It was a perfect unconventional-warfare campaign and a ringing endorsement of the US and Coalition special-operations community, leading policymakers to rely more on commandos.

Operation Anaconda

anaconda afghanistan John Chapman

Following the Battle of Tora Bora, in which Delta Force and British Special Boat Service commandos almost caught Osama bin Laden in December 2001, the US military sought to find and destroy any Al Qaeda and Taliban remnants in the country.

Intelligence indicated a large combined Al Qaeda and Taliban force was in the Shahi Khot Valley in eastern Afghanistan. The US military decided to strike the roughly 1,000 terrorists and Taliban fighters there.

Surrounded by mountains, the Shahi Khot valley has a base altitude of 8,500 feet and is about 3 miles wide and 6 miles long. The peak of Takur Ghar mountain – which would end up playing a key part in the operation – looks down on the valley from a height of about 12,000 feet.

The plan was to trap the Al Qaeda and Taliban fighters in the valley in an “anvil and hammer” operation.

Paratroopers from the US Army’s 101st Airborne Division would land in several different areas south of the valley, while an Afghan partner force led by Army Green Berets would block the valley’s north end. Meanwhile, several small special-operations teams would position themselves on the mountains surrounding the valley and provide intelligence updates and direct airstrikes against the enemy below.

All in all, Operation Anaconda, which took place during the first half of March 2002, involved about 2,000 troops, including Delta Force, SEAL Team 6, Australia’s and New Zealand’s Special Air Services, and Canadian commandos.

You broke the world record? Hold my beer

Army 101st Airborne soldiers Afghanistan
US Army 101st Airborne Division (Air Assault) soldiers scan the ridge line for enemy forces during Operation Anaconda, March 4, 2002.

Canada, a steadfast US ally, was one of the first to commit troops to fight Al Qaeda and the Taliban. By March 2002, there were about 1,000 Canadian troops in Afghanistan, but only a handful participated in Operation Anaconda.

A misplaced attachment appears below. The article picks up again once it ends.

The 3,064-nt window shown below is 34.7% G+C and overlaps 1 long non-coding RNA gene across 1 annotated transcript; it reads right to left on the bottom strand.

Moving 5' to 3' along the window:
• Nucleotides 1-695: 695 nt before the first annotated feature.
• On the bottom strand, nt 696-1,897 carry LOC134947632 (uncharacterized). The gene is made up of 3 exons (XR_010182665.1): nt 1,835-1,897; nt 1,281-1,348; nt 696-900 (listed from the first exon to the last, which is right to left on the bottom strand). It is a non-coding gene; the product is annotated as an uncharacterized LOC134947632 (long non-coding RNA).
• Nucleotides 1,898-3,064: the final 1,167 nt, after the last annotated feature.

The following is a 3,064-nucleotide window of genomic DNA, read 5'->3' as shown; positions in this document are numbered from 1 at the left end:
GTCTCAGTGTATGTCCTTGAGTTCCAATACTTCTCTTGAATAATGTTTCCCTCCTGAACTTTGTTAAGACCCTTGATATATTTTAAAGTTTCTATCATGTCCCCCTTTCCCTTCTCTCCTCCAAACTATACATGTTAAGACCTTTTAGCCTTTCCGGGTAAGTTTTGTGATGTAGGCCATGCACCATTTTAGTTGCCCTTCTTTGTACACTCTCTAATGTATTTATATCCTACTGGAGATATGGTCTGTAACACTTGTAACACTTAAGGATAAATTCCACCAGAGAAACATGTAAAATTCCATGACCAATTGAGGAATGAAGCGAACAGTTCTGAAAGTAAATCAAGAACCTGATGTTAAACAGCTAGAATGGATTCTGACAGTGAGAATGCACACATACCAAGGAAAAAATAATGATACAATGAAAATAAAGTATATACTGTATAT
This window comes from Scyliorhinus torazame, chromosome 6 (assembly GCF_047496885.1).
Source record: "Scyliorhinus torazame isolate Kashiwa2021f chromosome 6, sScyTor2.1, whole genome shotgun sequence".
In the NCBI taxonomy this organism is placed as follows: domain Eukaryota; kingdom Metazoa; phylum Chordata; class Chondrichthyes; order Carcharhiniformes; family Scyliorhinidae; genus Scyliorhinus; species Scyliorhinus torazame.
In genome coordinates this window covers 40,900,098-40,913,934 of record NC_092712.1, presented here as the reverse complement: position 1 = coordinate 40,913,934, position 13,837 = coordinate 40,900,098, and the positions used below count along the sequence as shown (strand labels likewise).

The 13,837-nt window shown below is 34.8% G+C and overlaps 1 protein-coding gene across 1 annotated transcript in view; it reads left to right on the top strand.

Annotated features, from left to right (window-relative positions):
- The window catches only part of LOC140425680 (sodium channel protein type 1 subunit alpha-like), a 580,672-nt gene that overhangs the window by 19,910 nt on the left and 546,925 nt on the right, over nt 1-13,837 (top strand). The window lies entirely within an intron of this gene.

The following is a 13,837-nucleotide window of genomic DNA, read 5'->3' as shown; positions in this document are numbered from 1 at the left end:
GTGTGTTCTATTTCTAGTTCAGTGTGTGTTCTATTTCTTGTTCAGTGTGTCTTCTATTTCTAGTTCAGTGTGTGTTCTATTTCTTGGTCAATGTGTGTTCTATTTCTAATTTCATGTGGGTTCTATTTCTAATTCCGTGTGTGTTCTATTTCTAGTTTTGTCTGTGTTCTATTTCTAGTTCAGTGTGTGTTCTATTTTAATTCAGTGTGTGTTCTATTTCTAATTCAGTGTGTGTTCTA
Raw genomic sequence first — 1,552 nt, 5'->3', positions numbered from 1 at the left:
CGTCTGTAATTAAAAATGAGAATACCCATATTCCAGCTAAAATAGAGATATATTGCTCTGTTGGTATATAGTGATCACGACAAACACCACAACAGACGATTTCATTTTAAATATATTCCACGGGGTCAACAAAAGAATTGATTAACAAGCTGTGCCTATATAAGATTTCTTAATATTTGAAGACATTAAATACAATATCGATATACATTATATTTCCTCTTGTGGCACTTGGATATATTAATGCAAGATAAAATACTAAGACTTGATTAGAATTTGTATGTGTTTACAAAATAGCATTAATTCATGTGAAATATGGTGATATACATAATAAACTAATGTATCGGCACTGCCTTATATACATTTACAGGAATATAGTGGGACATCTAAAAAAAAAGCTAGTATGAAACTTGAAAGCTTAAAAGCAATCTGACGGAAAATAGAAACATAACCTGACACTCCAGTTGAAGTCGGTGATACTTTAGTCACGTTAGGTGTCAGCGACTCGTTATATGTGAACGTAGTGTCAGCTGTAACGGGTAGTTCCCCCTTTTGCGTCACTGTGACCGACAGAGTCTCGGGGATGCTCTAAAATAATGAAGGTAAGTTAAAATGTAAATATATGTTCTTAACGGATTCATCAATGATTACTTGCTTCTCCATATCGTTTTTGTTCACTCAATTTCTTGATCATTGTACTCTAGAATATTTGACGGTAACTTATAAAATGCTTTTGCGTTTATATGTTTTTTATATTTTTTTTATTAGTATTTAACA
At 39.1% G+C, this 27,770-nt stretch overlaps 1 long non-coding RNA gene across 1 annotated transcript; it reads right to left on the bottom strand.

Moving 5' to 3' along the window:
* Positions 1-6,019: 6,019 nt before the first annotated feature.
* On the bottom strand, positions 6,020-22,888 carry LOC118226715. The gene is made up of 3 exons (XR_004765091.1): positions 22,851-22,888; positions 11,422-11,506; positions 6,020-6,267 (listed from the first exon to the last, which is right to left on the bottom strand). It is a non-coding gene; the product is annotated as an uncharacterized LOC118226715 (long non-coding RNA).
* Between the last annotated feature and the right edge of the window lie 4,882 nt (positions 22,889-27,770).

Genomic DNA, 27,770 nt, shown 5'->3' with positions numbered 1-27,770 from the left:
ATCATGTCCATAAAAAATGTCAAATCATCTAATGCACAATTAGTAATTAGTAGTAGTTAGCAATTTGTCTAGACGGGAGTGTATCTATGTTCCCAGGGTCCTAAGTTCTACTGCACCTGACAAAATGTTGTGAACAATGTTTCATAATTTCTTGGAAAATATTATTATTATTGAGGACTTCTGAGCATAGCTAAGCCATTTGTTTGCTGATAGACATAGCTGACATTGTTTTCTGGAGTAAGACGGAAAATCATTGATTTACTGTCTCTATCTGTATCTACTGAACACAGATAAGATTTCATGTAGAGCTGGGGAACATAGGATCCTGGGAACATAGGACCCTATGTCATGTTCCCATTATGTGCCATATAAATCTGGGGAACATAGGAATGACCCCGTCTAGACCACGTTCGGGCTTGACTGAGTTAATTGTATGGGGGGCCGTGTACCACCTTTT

Two three-man sniper teams from the 3rd Battalion of Princess Patricia’s Canadian Light Infantry were attached to the 101st Airborne for the operation’s duration.

In addition, operators from the Joint Task Force 2 (JTF-2), a Canadian special-operations unit similar to the US Army’s Delta Force, worked independently and directed airstrikes against the enemy.

The Canadian snipers hit the ground running, racking up multiple kills, but they truly distinguished themselves a few days into the operation, when Master Cpl. Arron Perry took out an Al Qaeda fighter who was acting as a forward observer.

Canadian soldiers Afghanistan Princess Patricia's Light Infantry
Soldiers from the 3rd Battalion of Princess Patricia’s Canadian Light Infantry search for Al Qaeda and Taliban fighters north of Qualat, Afghanistan, July 2002.

Perry’s shot was from 2,310 meters, or 2,526 yards, breaking the record for the longest sniper kill. But glory was not his for long.

A few days later, Cpl. Rob Furlong broke that record with a 2,430-meter (2,657-yard) shot against an enemy machine-gunner.

By the end of Operation Anaconda, the Canadian snipers had made the difference, killing numerous enemy fighters and saving countless US lives. As a result, the five snipers received the US military’s Bronze Star Medal for Valor, the fourth-highest award for bravery under fire.

In the years of fighting that followed in Iraq and Afghanistan, the impressive records set in Shahi Khot Valley were broken, but the titles remain in Canadian hands. The current record is 3,540 meters (3,871 yards), set by JTF-2 commandos against ISIS fighters in Mosul, Iraq, in 2017.

Disaster on Takur Ghar

John Chapman Afghanistan Anaconda
US Air Force Tech. Sgt. John Chapman.

Operation Anaconda, however, didn’t end well for everyone.

Advance Force Operations teams from the elite Joint Special Operations Command (JSOC) were the first to deploy to Shahi Khot Valley, sending precious information about enemy positions back to headquarters.

But as the battle progressed, the teams – composed of Delta Force, SEAL Team 6, and operators from other special-mission units – ran out of rations and batteries. Instead of resupplying the teams on the ground, JSOC sent in fresh personnel. However, the new teams weren’t acclimated to the brutal conditions and terrain. This would be fatal.

MAKO 30, a SEAL Team 6 element, decided, with approval the JSOC task force commander, to insert on top of Takur Ghar instead of landing on its slopes and making its way to the top.

During its approach, the MH-47 Chinook helicopter carrying MAKO 30 came under intense fire. Chief Petty Officer Neil Roberts fell from the ramp of the Chinook as it took evasive action.

Britt Slabinski Anaconda Takur Ghar
US Navy Master Chief Britt Slabinski on top of Takur Ghar after the battle.

The chopper had to make an emergency landing on the slopes before heading back to base. MAKO 30 was reinserted on Takur Ghar to save their teammate, who by that time had been killed and mutilated by Al Qaeda fighters after a valiant last stand.

Once reinserted, the SEALs were pinned down and forced to retreat with several wounded, leaving behind Tech. Sgt. John Chapman, an Air Force combat controller, who they thought had been killed. Chapman, however, was still alive and fought to the end, even charging the enemy positions by himself.